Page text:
The European Commission isn’t working on scenarios for Greek default either,” spokesman Amadeu Altafaj told reporters in Brussels today. Papandreou called on Greeks to show skeptics that the country would not be forced from the single currency.

Angela Merkel’s government lurched into open conflict over tackling the debt crisis, as the German chancellor called for Greece to get more time and her coalition allies suggested it may need to default and leave the euro area.

“To stabilize the euro in the short term there can’t be any taboos,” Philipp Roesler, the vice chancellor and economy minister who heads Merkel’s Free Democratic coalition partner, said in an op-ed published in Die Welt newspaper today and e- mailed by his party.

The cost of insuring European sovereign and bank debt rose to records today. The Markit iTraxx SovX Western Europe Index of credit-default swaps on 15 governments soared 17 basis points to 353 at 2 p.m. in London. The Markit iTraxx Financial Index linked to senior debt of 25 banks and insurers increased 17 basis points to 317, according to JPMorgan Chase & Co.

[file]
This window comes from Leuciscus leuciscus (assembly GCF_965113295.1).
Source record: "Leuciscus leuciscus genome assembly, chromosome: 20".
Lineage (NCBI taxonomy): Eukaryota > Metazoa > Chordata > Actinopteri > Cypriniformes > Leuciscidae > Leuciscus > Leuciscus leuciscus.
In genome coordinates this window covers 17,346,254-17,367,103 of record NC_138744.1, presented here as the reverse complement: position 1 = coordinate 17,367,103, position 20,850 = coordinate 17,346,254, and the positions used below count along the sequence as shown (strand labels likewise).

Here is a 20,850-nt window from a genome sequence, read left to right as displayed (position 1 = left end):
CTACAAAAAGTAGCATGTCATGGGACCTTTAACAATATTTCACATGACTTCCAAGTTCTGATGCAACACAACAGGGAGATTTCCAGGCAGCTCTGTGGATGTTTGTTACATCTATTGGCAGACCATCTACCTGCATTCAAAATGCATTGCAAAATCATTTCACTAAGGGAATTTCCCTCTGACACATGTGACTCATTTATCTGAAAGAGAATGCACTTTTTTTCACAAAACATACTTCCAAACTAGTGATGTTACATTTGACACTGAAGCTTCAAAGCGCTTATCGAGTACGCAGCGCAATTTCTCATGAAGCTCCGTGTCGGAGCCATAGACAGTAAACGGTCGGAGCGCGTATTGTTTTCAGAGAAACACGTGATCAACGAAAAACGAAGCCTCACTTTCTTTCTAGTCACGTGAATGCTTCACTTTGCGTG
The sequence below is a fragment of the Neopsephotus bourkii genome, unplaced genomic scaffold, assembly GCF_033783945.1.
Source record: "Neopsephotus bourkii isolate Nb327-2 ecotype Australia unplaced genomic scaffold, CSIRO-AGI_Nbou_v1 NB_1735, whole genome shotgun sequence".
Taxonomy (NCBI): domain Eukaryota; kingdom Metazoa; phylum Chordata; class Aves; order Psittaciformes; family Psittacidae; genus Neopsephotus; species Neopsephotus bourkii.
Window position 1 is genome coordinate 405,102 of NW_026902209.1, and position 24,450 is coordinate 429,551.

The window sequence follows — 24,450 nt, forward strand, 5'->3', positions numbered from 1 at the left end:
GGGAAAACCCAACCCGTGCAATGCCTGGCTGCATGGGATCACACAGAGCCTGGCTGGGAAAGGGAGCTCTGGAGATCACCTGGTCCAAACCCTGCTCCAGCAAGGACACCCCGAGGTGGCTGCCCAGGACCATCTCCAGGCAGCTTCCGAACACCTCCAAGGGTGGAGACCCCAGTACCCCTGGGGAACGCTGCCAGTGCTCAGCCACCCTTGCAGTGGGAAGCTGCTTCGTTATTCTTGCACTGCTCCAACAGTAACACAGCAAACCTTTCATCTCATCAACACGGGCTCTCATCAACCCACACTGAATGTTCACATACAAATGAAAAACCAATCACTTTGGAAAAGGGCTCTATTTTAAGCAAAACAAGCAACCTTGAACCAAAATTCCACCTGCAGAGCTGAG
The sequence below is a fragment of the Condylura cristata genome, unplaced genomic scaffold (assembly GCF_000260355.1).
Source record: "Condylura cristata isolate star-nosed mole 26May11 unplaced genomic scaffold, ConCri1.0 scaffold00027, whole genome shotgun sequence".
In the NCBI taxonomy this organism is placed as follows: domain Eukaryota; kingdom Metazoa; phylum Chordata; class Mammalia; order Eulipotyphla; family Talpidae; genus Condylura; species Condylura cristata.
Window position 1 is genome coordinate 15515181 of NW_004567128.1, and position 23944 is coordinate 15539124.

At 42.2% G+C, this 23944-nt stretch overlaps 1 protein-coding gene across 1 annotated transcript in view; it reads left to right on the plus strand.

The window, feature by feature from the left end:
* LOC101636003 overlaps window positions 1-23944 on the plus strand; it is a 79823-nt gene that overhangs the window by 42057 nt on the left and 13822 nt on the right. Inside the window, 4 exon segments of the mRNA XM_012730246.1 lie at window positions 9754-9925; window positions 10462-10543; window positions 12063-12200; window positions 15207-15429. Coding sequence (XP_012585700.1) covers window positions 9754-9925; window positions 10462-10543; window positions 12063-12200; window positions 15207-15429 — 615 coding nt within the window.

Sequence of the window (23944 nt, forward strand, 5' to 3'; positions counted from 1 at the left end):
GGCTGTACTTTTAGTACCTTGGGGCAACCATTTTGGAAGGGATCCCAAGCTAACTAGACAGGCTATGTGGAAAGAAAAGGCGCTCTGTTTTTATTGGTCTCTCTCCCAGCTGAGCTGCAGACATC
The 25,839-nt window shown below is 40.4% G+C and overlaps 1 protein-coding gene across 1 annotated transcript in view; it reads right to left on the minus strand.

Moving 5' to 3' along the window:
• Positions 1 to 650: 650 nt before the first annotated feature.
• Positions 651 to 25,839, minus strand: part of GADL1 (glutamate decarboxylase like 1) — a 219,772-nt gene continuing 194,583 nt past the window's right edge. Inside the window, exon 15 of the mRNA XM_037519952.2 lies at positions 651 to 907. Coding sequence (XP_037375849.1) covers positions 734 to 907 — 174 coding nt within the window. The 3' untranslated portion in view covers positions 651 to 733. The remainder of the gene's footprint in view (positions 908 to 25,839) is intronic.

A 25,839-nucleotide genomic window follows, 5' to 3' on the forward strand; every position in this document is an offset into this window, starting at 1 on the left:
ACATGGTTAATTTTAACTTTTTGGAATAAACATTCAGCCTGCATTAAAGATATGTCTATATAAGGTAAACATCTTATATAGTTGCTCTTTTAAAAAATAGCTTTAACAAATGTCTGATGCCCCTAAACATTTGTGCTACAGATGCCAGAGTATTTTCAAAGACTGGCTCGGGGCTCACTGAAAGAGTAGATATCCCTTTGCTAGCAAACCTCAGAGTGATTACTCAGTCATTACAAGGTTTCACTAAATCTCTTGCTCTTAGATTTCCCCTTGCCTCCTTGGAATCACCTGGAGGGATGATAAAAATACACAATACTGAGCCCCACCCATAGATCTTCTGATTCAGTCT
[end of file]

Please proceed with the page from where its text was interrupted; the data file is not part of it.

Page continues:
Attacking ‘Vampires’

“The markets just won’t put up with this for much longer, so either this will push Greek to default, and the euro zone hasn’t done much from stopping that, or they will go like vampires and attack the next one,” said Ostwald.

French banks, among the biggest holders in Europe of Greek debt, came under pressure today with shares of Societe Generale falling to the lowest since 1995. Bank of France Governor Christian Noyer said French banks are capable of facing any Greek situation and don’t have liquidity or solvency problems.

Moody’s placed the three French banks’ ratings on review in June, citing “the potential for inconsistency between the impact of a possible Greek default or restructuring and current rating levels.” Cuts are likely as the review period concludes, said the people who declined to be identified because the matter is confidential.

--With assistance by Lorenzo Totaro in Rome Editors: John Fraher, Jeffrey Donovan

To contact the reporter on this story: Andrew Davis in Rome at abdavis@bloomberg.net

To contact the editor responsible for this story: John Fraher at jfraher@bloomberg.net